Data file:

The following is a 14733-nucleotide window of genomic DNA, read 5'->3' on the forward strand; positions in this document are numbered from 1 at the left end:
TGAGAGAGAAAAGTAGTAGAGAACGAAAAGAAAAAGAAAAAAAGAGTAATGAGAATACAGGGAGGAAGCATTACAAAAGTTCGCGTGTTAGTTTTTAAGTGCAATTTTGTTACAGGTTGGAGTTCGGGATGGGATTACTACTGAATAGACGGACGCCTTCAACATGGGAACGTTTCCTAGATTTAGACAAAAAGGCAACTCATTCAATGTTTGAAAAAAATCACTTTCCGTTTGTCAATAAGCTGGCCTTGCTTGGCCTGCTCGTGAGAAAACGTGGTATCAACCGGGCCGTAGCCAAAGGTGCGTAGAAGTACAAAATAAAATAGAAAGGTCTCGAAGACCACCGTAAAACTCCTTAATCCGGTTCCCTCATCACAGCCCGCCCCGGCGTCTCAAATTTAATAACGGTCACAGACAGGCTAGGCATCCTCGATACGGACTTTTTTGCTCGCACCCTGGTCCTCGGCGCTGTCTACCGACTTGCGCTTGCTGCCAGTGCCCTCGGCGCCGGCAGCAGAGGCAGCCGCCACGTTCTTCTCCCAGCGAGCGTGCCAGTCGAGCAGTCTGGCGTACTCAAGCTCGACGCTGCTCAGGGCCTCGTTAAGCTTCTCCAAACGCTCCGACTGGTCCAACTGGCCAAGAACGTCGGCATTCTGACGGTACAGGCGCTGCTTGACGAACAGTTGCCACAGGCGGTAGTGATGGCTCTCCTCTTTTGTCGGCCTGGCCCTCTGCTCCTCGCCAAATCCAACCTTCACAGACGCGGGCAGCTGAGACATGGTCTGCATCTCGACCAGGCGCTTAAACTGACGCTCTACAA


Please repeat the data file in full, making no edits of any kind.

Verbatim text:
The following is a 14733-nucleotide window of genomic DNA, read 5'->3' on the forward strand; positions in this document are numbered from 1 at the left end:
TGAGAGAGAAAAGTAGTAGAGAACGAAAAGAAAAAGAAAAAAAGAGTAATGAGAATACAGGGAGGAAGCATTACAAAAGTTCGCGTGTTAGTTTTTAAGTGCAATTTTGTTACAGGTTGGAGTTCGGGATGGGATTACTACTGAATAGACGGACGCCTTCAACATGGGAACGTTTCCTAGATTTAGACAAAAAGGCAACTCATTCAATGTTTGAAAAAAATCACTTTCCGTTTGTCAATAAGCTGGCCTTGCTTGGCCTGCTCGTGAGAAAACGTGGTATCAACCGGGCCGTAGCCAAAGGTGCGTAGAAGTACAAAATAAAATAGAAAGGTCTCGAAGACCACCGTAAAACTCCTTAATCCGGTTCCCTCATCACAGCCCGCCCCGGCGTCTCAAATTTAATAACGGTCACAGACAGGCTAGGCATCCTCGATACGGACTTTTTTGCTCGCACCCTGGTCCTCGGCGCTGTCTACCGACTTGCGCTTGCTGCCAGTGCCCTCGGCGCCGGCAGCAGAGGCAGCCGCCACGTTCTTCTCCCAGCGAGCGTGCCAGTCGAGCAGTCTGGCGTACTCAAGCTCGACGCTGCTCAGGGCCTCGTTAAGCTTCTCCAAACGCTCCGACTGGTCCAACTGGCCAAGAACGTCGGCATTCTGACGGTACAGGCGCTGCTTGACGAACAGTTGCCACAGGCGGTAGTGATGGCTCTCCTCTTTTGTCGGCCTGGCCCTCTGCTCCTCGCCAAATCCAACCTTCACAGACGCGGGCAGCTGAGACATGGTCTGCATCTCGACCAGGCGCTTAAACTGACGCTCTACAA